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Hamilton Air Show Returns

By Teri Pecoskie of the Hamilton Spectator

Hamilton Air Show
Hamilton’s skies will once again be full of aircraft as the air show returns to John C. Munro Airport.

This article was reprinted with permission from the Hamilton Spectator.

After a 10-year hiatus, the Hamilton Air Show is back off the ground.

“We’re all very excited about it,” said Dave Rohrer, CEO of the Canadian Warplane Heritage Museum. “Bringing the air show back to Hamilton is a good thing for the airport community, a good thing for the city of Hamilton, and it’ll be a positive step for the museum.”

According to Rohrer, at least a dozen of the museum’s vintage military aircraft will fly in the show at John C. Munro Airport on June 18 and 19. Planes will also be brought in from Gatineau, Tillsonburg and New York State.

The show will also feature seminars by pilots and guest speakers as well as a large contingent of planes on the ground.

Rohrer said the 2011 show will be used as a dry run for the museum’s 40th anniversary. Planned for Father’s Day weekend in 2012, the anniversary air show will be a chance for the community to recognize the museum’s founders and the sacrifices of those who have contributed to the museum over the past four decades.

The once-annual event has been defunct since 2001, when it lost $100,000 and could no longer afford skyrocketing insurance premiums in the wake of the 9/11 attacks.

“Air shows aren’t known for making money, but at least you have to be able to break even,” Rohrer said. “We’ll only do what’s prudent and rational from a fiscal point of view.”

The museum is working with airport tenants, the city, and Transport Canada to iron out the plans and intends to appeal to both the city and private sponsors for financial support.

Councilor Brenda Johnson wouldn’t comment on whether the city intends to help fund the event but said she’s put museum officials in touch with Tourism Hamilton and the planning and economic development department to discuss funding options.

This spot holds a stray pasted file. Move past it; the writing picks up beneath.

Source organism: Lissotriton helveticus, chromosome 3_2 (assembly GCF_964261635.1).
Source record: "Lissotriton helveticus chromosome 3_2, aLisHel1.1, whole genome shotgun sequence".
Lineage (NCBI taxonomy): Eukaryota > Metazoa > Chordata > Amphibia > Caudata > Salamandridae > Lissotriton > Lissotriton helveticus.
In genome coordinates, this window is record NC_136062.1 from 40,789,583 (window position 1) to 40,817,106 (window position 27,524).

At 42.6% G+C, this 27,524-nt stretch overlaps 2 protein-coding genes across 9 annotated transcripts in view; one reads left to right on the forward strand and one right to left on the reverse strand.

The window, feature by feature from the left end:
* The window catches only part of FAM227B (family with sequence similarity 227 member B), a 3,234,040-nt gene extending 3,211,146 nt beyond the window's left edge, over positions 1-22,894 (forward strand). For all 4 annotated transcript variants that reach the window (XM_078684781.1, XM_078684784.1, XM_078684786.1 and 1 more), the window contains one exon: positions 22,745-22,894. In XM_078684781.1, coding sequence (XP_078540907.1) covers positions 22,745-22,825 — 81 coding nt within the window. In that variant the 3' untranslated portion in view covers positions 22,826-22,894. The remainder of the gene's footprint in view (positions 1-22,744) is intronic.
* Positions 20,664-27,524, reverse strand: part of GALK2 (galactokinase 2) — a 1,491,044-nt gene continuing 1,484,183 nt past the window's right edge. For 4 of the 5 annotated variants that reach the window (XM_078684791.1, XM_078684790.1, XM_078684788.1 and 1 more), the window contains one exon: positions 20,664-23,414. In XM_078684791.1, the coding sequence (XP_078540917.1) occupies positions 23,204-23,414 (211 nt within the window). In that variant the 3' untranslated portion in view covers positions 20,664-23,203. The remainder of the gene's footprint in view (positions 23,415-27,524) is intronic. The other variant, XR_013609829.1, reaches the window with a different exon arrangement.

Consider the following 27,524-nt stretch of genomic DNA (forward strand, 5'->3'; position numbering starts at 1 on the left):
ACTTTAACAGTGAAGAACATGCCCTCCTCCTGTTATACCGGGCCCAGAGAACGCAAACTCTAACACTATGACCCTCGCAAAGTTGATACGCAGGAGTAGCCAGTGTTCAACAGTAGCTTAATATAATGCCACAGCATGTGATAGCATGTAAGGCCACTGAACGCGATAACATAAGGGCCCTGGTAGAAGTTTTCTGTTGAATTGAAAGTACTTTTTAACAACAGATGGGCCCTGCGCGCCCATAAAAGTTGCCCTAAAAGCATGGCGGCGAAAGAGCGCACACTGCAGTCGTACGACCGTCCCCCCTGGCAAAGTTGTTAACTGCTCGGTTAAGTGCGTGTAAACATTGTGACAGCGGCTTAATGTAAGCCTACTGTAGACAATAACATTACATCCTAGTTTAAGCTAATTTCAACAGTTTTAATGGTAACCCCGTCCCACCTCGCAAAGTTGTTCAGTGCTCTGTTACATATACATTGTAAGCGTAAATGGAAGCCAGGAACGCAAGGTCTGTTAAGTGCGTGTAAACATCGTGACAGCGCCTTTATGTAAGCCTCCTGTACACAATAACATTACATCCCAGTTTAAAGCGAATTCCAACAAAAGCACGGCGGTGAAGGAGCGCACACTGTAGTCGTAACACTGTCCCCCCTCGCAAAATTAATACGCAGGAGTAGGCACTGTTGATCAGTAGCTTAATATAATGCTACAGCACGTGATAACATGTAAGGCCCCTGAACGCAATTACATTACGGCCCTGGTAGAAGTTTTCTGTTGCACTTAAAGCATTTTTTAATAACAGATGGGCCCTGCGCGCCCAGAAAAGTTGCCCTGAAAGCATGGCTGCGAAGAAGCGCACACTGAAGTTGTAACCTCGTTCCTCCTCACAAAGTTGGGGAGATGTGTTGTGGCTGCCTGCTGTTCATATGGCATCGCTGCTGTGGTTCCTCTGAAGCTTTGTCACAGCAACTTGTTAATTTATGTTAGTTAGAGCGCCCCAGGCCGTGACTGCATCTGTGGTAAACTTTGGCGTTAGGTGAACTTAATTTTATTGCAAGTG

“It’s in the early stages right now,” she said. “We’re just going to see what all the partners are willing to contribute.”

Don Schofield, a professional pilot with more than 50 years of military and commercial flying experience, said he was heartbroken when the show was cancelled in 2001.

Since 1989, the 69-year-old has been at the controls of the museum’s famous Lancaster – one of just two of the big Second World War bombers that can still fly.

Schofield will resume his post in the bomber for this year’s show. He said he’s thrilled he’ll once again have a chance to bring a part of Canada’s military history to life.
Schofield added he’ll find it particularly gratifying to perform for Second World War veterans who might not have many more opportunities to see the Lancaster take flight.

“For people like that, the history, the nostalgia, and the sentiment is absolutely immense,” he said. “A lot of them are aware it might be the last time in their lives that they’ll see it.”

Rohrer recognizes the importance of showcasing the country’s military past – yet his focus is fixed on the younger crowd.

“We’re not in the business to glorify conflict in any way,” he said. “But we want to show the younger generation of Canadians the rich heritage and rich legacy of their forefathers. We want to tell the story of Canada in those difficult years.”

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